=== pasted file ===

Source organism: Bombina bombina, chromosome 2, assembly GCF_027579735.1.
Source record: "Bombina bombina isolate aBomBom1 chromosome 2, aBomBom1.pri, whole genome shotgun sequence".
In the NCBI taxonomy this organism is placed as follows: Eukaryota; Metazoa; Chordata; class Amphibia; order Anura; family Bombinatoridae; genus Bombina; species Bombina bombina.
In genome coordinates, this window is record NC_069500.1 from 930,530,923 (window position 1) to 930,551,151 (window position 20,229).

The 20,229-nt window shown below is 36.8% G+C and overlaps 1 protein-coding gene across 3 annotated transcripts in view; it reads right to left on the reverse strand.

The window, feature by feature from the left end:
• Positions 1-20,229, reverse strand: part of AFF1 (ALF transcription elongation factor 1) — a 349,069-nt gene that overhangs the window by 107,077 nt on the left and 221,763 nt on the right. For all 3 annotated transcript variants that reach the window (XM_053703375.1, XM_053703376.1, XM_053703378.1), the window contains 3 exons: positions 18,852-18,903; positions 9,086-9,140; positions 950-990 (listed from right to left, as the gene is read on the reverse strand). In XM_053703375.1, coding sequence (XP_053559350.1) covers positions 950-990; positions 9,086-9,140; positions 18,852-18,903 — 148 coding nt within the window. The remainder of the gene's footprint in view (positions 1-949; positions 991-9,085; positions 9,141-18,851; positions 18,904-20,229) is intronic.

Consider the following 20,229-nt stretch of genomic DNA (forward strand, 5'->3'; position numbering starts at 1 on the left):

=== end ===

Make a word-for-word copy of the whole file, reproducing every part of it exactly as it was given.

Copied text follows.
Source organism: Bombina bombina, chromosome 2, assembly GCF_027579735.1.
Source record: "Bombina bombina isolate aBomBom1 chromosome 2, aBomBom1.pri, whole genome shotgun sequence".
In the NCBI taxonomy this organism is placed as follows: Eukaryota; Metazoa; Chordata; class Amphibia; order Anura; family Bombinatoridae; genus Bombina; species Bombina bombina.
In genome coordinates, this window is record NC_069500.1 from 930,530,923 (window position 1) to 930,551,151 (window position 20,229).

The 20,229-nt window shown below is 36.8% G+C and overlaps 1 protein-coding gene across 3 annotated transcripts in view; it reads right to left on the reverse strand.

The window, feature by feature from the left end:
• Positions 1-20,229, reverse strand: part of AFF1 (ALF transcription elongation factor 1) — a 349,069-nt gene that overhangs the window by 107,077 nt on the left and 221,763 nt on the right. For all 3 annotated transcript variants that reach the window (XM_053703375.1, XM_053703376.1, XM_053703378.1), the window contains 3 exons: positions 18,852-18,903; positions 9,086-9,140; positions 950-990 (listed from right to left, as the gene is read on the reverse strand). In XM_053703375.1, coding sequence (XP_053559350.1) covers positions 950-990; positions 9,086-9,140; positions 18,852-18,903 — 148 coding nt within the window. The remainder of the gene's footprint in view (positions 1-949; positions 991-9,085; positions 9,141-18,851; positions 18,904-20,229) is intronic.

Consider the following 20,229-nt stretch of genomic DNA (forward strand, 5'->3'; position numbering starts at 1 on the left):